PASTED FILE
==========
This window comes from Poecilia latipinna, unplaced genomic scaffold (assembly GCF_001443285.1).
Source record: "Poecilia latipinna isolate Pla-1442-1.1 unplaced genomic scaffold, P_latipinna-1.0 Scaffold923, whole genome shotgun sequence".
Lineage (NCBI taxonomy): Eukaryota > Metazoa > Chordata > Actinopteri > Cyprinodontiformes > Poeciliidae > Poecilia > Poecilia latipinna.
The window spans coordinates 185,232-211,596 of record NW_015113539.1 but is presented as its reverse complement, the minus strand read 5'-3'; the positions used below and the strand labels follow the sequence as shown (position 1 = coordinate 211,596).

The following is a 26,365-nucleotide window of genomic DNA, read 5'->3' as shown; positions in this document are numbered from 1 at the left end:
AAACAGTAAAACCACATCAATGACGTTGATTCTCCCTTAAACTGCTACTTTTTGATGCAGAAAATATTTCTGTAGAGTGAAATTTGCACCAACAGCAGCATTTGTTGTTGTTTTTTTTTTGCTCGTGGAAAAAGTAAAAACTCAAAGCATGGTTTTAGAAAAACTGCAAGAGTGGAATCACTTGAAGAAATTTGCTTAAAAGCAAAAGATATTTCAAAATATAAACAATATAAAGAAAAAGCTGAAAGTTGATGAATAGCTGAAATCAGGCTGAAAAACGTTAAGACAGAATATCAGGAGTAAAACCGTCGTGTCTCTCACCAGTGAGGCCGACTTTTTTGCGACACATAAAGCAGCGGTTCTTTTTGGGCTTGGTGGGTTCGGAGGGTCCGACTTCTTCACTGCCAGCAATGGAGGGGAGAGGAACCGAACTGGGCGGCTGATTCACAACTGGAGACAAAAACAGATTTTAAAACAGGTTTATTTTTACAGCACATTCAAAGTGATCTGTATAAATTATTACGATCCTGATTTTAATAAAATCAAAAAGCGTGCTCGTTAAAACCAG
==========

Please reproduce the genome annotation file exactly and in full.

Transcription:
This window comes from Poecilia latipinna, unplaced genomic scaffold (assembly GCF_001443285.1).
Source record: "Poecilia latipinna isolate Pla-1442-1.1 unplaced genomic scaffold, P_latipinna-1.0 Scaffold923, whole genome shotgun sequence".
Lineage (NCBI taxonomy): Eukaryota > Metazoa > Chordata > Actinopteri > Cyprinodontiformes > Poeciliidae > Poecilia > Poecilia latipinna.
The window spans coordinates 185,232-211,596 of record NW_015113539.1 but is presented as its reverse complement, the minus strand read 5'-3'; the positions used below and the strand labels follow the sequence as shown (position 1 = coordinate 211,596).

The following is a 26,365-nucleotide window of genomic DNA, read 5'->3' as shown; positions in this document are numbered from 1 at the left end:
AAACAGTAAAACCACATCAATGACGTTGATTCTCCCTTAAACTGCTACTTTTTGATGCAGAAAATATTTCTGTAGAGTGAAATTTGCACCAACAGCAGCATTTGTTGTTGTTTTTTTTTTGCTCGTGGAAAAAGTAAAAACTCAAAGCATGGTTTTAGAAAAACTGCAAGAGTGGAATCACTTGAAGAAATTTGCTTAAAAGCAAAAGATATTTCAAAATATAAACAATATAAAGAAAAAGCTGAAAGTTGATGAATAGCTGAAATCAGGCTGAAAAACGTTAAGACAGAATATCAGGAGTAAAACCGTCGTGTCTCTCACCAGTGAGGCCGACTTTTTTGCGACACATAAAGCAGCGGTTCTTTTTGGGCTTGGTGGGTTCGGAGGGTCCGACTTCTTCACTGCCAGCAATGGAGGGGAGAGGAACCGAACTGGGCGGCTGATTCACAACTGGAGACAAAAACAGATTTTAAAACAGGTTTATTTTTACAGCACATTCAAAGTGATCTGTATAAATTATTACGATCCTGATTTTAATAAAATCAAAAAGCGTGCTCGTTAAAACCAG